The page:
Sunday, July 24, 2005

"White Family Moves to Town"

Glencoe, a suburb not too far north of me is featured in the Onion. Pretty funny and unfortunately kind of appropriate article,
GLENCOE, IL—Shock, outrage and fear were just some of the emotions that failed to sweep through this affluent Chicago suburb Monday, when word got out among residents that a white family had moved to town over the weekend.

...Area investment banker Harold Boyce agreed: "I've got nothing against whites. Some of my best friends are white," Boyce said. "Actually, I guess they all are."

"We here in Glencoe are very open about including all different types in our community," said Fred Schukal, a dentist and Bill Hanson's new golf partner. "To be honest, it really doesn't matter to us what part of Europe you're originally from. As the Hansons' experience here shows, there's room in Glencoe for every shade of Caucasian in God's white rainbow."
The picture that the Onion features would have been a perfect representation of a Northshore family if only it were 1992.


Chris said...

Not a defense or anything, just an added observation.

There actually was a sizable number of African Americans in Glencoe up to about 10 years ago or so (maybe earlier). St. Paul AME is still there as well. However, the numbers have gone down quite a bit since housing prices exploded.

Elaine said...

Yeah the housing prices are ridic.

Anonymous said...

when i was growing up on the north shore (1960s) i was told that the african american presence in glencoe was due to it being a stop on the Underground Railroad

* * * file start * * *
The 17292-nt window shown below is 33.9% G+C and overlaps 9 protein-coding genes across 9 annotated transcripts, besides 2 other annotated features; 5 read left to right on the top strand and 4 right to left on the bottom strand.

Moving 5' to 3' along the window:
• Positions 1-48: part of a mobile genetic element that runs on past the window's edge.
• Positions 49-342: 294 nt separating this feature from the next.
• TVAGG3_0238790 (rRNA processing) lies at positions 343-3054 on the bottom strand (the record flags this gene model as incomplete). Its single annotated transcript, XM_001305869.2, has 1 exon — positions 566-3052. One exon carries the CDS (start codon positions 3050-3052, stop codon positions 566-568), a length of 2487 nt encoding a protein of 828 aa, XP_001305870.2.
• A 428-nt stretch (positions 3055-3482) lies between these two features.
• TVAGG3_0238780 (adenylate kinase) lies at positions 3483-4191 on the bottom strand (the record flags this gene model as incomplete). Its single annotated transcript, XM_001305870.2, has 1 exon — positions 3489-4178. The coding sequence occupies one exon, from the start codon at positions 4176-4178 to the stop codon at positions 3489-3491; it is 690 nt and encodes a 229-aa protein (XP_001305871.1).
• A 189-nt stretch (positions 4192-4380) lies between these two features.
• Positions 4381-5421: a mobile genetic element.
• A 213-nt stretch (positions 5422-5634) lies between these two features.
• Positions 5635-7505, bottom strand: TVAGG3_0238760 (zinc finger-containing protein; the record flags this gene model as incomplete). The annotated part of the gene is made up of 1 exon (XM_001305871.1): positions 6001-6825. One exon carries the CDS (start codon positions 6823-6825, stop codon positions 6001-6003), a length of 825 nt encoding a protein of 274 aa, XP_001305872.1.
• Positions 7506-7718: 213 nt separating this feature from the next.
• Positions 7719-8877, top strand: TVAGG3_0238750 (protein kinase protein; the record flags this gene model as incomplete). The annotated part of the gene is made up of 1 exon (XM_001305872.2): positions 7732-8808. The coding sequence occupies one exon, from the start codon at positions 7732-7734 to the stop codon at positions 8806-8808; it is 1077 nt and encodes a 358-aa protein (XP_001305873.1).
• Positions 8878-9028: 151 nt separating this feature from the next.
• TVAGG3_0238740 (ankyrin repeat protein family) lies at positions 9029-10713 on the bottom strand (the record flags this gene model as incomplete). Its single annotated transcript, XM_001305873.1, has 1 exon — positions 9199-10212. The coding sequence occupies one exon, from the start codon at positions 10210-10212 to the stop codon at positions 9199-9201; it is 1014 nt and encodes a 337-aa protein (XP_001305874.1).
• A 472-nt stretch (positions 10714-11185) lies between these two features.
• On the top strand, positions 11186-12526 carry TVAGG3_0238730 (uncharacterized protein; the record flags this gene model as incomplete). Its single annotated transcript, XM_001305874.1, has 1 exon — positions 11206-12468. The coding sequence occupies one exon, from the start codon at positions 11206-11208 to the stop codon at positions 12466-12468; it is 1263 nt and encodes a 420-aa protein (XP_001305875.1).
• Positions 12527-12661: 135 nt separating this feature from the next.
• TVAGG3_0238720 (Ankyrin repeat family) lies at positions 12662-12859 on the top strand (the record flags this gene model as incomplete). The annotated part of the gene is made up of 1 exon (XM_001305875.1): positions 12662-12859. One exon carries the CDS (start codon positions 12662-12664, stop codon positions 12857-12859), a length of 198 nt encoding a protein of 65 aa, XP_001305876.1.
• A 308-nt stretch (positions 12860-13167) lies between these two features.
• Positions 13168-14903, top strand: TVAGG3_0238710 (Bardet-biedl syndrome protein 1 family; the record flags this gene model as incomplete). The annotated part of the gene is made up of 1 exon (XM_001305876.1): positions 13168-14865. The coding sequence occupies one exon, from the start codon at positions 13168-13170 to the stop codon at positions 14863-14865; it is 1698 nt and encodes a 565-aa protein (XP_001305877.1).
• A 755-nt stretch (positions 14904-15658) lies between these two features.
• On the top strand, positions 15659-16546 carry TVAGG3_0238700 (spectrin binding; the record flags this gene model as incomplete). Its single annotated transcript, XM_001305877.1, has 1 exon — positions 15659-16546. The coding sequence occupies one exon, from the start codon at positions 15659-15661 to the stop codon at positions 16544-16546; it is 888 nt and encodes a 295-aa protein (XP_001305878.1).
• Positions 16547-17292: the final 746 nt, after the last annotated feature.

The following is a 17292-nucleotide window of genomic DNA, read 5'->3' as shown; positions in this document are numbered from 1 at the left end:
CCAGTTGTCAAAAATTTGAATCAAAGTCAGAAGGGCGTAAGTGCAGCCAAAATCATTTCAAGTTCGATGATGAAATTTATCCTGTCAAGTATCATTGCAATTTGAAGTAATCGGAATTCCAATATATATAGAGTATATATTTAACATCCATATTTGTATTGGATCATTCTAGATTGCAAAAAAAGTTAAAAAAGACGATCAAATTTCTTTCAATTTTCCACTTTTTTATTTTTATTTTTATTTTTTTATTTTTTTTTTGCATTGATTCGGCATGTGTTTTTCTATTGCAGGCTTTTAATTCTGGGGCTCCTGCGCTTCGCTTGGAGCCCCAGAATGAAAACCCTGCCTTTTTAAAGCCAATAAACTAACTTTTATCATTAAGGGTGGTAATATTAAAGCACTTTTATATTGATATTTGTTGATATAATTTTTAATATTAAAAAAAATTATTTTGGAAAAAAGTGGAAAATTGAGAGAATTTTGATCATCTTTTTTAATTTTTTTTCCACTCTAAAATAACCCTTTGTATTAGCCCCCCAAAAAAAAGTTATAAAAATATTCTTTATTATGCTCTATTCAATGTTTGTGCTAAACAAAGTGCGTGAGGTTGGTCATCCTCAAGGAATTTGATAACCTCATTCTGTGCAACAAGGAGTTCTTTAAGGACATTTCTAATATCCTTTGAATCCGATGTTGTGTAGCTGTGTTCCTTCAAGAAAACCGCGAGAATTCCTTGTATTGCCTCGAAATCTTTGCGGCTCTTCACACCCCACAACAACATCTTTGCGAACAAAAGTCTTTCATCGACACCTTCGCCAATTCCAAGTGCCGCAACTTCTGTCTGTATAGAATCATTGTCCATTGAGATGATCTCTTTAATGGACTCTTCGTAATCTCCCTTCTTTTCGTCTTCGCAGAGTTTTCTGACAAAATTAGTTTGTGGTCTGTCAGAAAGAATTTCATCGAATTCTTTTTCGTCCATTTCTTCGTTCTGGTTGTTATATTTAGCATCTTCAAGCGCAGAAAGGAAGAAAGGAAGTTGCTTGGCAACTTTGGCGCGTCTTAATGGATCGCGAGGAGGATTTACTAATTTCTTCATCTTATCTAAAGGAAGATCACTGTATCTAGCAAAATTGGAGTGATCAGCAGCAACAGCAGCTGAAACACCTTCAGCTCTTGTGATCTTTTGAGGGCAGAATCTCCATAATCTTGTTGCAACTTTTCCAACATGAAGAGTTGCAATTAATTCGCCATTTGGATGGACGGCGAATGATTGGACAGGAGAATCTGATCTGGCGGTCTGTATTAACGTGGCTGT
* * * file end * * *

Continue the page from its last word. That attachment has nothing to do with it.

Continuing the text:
~ harriet

Elaine said...

hmm...that's interesting. I mean Glencoe is at least more diverse than Winnetka and Kenilworth.

Chris said...

From the Glencoe Historical Society:

"Did Glencoe have an Underground Railroad stop?
Many people want to believe that Glencoe was enlightened and many residents aided runaway slaves. But there is no hard evidence to that effect. The Underground Railroad was the euphemistic title used to describe the routes that slaves traveled to reach freedom in Canada. Sympathizers along the route provided secret and safe haven in their homes. When the Illinois Historic Preservation Agency recently issued its special issue on “Underground Railroad” in “Historic Illinois” magazine, it clearly shows lots of routes from downstate to Chicago – and nowhere further north. All the routes usually led to Chicago, where many slaves then boarded ships to be carried further north. Glencoe was north of Chicago, and populated by very few people in the pre-Civil War era, (in the first census after Glencoe’s 1869 incorporation, the population was 150) was unlikely to be the home for any runaway slaves."

So, who knows.